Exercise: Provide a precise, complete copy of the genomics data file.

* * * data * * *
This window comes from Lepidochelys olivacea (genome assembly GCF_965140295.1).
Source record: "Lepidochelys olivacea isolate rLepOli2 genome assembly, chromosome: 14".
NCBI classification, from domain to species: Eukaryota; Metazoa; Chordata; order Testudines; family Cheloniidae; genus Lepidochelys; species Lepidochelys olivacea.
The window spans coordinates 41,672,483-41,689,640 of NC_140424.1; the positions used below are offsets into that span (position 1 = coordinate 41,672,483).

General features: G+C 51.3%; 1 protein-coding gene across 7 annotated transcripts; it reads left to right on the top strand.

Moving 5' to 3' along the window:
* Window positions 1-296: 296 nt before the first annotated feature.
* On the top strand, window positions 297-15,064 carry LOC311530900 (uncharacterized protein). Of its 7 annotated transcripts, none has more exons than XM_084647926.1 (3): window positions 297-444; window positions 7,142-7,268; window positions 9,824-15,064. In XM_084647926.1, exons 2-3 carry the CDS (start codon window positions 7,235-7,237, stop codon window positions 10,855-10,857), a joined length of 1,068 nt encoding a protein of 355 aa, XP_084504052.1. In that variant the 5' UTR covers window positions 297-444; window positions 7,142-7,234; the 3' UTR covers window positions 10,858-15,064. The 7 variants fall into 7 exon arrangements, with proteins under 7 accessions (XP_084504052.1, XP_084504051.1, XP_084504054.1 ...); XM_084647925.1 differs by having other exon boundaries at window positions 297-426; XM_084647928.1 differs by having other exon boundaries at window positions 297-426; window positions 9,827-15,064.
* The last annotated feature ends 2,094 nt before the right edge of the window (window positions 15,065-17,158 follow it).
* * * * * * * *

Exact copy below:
This window comes from Lepidochelys olivacea (genome assembly GCF_965140295.1).
Source record: "Lepidochelys olivacea isolate rLepOli2 genome assembly, chromosome: 14".
NCBI classification, from domain to species: Eukaryota; Metazoa; Chordata; order Testudines; family Cheloniidae; genus Lepidochelys; species Lepidochelys olivacea.
The window spans coordinates 41,672,483-41,689,640 of NC_140424.1; the positions used below are offsets into that span (position 1 = coordinate 41,672,483).

General features: G+C 51.3%; 1 protein-coding gene across 7 annotated transcripts; it reads left to right on the top strand.

Moving 5' to 3' along the window:
* Window positions 1-296: 296 nt before the first annotated feature.
* On the top strand, window positions 297-15,064 carry LOC311530900 (uncharacterized protein). Of its 7 annotated transcripts, none has more exons than XM_084647926.1 (3): window positions 297-444; window positions 7,142-7,268; window positions 9,824-15,064. In XM_084647926.1, exons 2-3 carry the CDS (start codon window positions 7,235-7,237, stop codon window positions 10,855-10,857), a joined length of 1,068 nt encoding a protein of 355 aa, XP_084504052.1. In that variant the 5' UTR covers window positions 297-444; window positions 7,142-7,234; the 3' UTR covers window positions 10,858-15,064. The 7 variants fall into 7 exon arrangements, with proteins under 7 accessions (XP_084504052.1, XP_084504051.1, XP_084504054.1 ...); XM_084647925.1 differs by having other exon boundaries at window positions 297-426; XM_084647928.1 differs by having other exon boundaries at window positions 297-426; window positions 9,827-15,064.
* The last annotated feature ends 2,094 nt before the right edge of the window (window positions 15,065-17,158 follow it).